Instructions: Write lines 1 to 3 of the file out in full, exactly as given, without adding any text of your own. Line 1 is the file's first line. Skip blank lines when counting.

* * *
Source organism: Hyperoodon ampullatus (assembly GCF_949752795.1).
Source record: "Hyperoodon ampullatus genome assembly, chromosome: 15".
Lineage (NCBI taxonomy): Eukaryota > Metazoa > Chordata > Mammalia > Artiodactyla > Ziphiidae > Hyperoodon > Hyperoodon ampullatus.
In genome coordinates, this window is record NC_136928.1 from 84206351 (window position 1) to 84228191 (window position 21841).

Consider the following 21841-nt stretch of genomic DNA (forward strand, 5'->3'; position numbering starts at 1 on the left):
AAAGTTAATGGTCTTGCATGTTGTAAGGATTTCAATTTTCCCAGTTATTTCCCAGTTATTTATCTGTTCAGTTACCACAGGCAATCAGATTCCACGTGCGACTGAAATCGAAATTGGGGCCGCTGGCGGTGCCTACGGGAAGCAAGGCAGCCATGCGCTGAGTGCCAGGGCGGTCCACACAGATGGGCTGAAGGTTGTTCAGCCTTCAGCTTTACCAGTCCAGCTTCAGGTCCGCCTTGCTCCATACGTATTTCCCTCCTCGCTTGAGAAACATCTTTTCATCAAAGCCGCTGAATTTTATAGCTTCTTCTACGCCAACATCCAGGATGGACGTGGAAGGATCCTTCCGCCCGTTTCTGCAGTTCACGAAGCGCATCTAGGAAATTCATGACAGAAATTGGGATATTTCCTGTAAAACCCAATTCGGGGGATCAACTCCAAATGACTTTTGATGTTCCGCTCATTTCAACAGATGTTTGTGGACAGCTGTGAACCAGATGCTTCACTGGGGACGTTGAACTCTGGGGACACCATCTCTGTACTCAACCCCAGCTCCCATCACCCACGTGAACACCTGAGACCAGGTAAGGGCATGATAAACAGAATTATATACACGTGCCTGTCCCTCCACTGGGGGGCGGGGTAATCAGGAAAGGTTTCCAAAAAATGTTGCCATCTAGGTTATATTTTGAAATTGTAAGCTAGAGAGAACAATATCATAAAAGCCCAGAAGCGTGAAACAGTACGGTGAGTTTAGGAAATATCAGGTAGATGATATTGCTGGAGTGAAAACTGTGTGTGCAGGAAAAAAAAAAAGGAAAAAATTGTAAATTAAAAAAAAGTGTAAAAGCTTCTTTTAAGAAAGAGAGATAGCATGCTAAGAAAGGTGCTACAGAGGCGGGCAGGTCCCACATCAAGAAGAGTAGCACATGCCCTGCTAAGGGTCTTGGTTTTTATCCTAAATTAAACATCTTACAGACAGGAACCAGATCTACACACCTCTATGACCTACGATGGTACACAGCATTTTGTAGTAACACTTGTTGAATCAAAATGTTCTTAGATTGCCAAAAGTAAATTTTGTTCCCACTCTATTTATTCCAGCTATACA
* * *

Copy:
Source organism: Hyperoodon ampullatus (assembly GCF_949752795.1).
Source record: "Hyperoodon ampullatus genome assembly, chromosome: 15".
Lineage (NCBI taxonomy): Eukaryota > Metazoa > Chordata > Mammalia > Artiodactyla > Ziphiidae > Hyperoodon > Hyperoodon ampullatus.